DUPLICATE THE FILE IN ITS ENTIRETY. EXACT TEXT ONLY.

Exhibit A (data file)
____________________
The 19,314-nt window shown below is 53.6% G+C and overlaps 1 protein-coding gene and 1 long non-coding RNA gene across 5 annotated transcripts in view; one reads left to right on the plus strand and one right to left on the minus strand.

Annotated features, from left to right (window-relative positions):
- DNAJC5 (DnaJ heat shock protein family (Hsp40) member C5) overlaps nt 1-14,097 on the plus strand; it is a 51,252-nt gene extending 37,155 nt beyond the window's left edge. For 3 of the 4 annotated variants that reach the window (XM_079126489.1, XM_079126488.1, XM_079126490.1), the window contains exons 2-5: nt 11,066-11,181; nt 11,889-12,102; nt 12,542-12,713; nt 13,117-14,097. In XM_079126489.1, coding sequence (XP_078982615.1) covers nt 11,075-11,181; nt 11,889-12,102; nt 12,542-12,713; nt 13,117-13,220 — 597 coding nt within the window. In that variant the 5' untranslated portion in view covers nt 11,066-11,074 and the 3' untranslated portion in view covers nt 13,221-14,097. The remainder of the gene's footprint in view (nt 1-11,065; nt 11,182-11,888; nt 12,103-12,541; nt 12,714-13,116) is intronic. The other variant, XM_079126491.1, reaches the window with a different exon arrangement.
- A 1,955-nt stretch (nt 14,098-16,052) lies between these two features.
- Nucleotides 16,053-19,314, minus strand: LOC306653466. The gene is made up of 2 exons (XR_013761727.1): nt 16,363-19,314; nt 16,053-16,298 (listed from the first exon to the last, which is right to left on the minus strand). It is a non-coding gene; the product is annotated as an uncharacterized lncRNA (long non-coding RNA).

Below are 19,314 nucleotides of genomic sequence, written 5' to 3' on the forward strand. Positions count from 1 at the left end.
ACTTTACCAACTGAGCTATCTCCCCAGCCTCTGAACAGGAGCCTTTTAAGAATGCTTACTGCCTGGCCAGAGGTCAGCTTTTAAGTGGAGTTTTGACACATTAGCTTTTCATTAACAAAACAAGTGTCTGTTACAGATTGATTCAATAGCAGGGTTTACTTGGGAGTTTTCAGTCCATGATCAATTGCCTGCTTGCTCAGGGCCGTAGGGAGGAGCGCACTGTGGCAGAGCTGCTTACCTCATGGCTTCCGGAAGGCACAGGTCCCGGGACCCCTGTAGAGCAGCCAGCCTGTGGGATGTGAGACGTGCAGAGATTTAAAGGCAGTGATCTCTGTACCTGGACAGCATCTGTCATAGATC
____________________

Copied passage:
The 19,314-nt window shown below is 53.6% G+C and overlaps 1 protein-coding gene and 1 long non-coding RNA gene across 5 annotated transcripts in view; one reads left to right on the plus strand and one right to left on the minus strand.

Annotated features, from left to right (window-relative positions):
- DNAJC5 (DnaJ heat shock protein family (Hsp40) member C5) overlaps nt 1-14,097 on the plus strand; it is a 51,252-nt gene extending 37,155 nt beyond the window's left edge. For 3 of the 4 annotated variants that reach the window (XM_079126489.1, XM_079126488.1, XM_079126490.1), the window contains exons 2-5: nt 11,066-11,181; nt 11,889-12,102; nt 12,542-12,713; nt 13,117-14,097. In XM_079126489.1, coding sequence (XP_078982615.1) covers nt 11,075-11,181; nt 11,889-12,102; nt 12,542-12,713; nt 13,117-13,220 — 597 coding nt within the window. In that variant the 5' untranslated portion in view covers nt 11,066-11,074 and the 3' untranslated portion in view covers nt 13,221-14,097. The remainder of the gene's footprint in view (nt 1-11,065; nt 11,182-11,888; nt 12,103-12,541; nt 12,714-13,116) is intronic. The other variant, XM_079126491.1, reaches the window with a different exon arrangement.
- A 1,955-nt stretch (nt 14,098-16,052) lies between these two features.
- Nucleotides 16,053-19,314, minus strand: LOC306653466. The gene is made up of 2 exons (XR_013761727.1): nt 16,363-19,314; nt 16,053-16,298 (listed from the first exon to the last, which is right to left on the minus strand). It is a non-coding gene; the product is annotated as an uncharacterized lncRNA (long non-coding RNA).

Below are 19,314 nucleotides of genomic sequence, written 5' to 3' on the forward strand. Positions count from 1 at the left end.
ACTTTACCAACTGAGCTATCTCCCCAGCCTCTGAACAGGAGCCTTTTAAGAATGCTTACTGCCTGGCCAGAGGTCAGCTTTTAAGTGGAGTTTTGACACATTAGCTTTTCATTAACAAAACAAGTGTCTGTTACAGATTGATTCAATAGCAGGGTTTACTTGGGAGTTTTCAGTCCATGATCAATTGCCTGCTTGCTCAGGGCCGTAGGGAGGAGCGCACTGTGGCAGAGCTGCTTACCTCATGGCTTCCGGAAGGCACAGGTCCCGGGACCCCTGTAGAGCAGCCAGCCTGTGGGATGTGAGACGTGCAGAGATTTAAAGGCAGTGATCTCTGTACCTGGACAGCATCTGTCATAGATC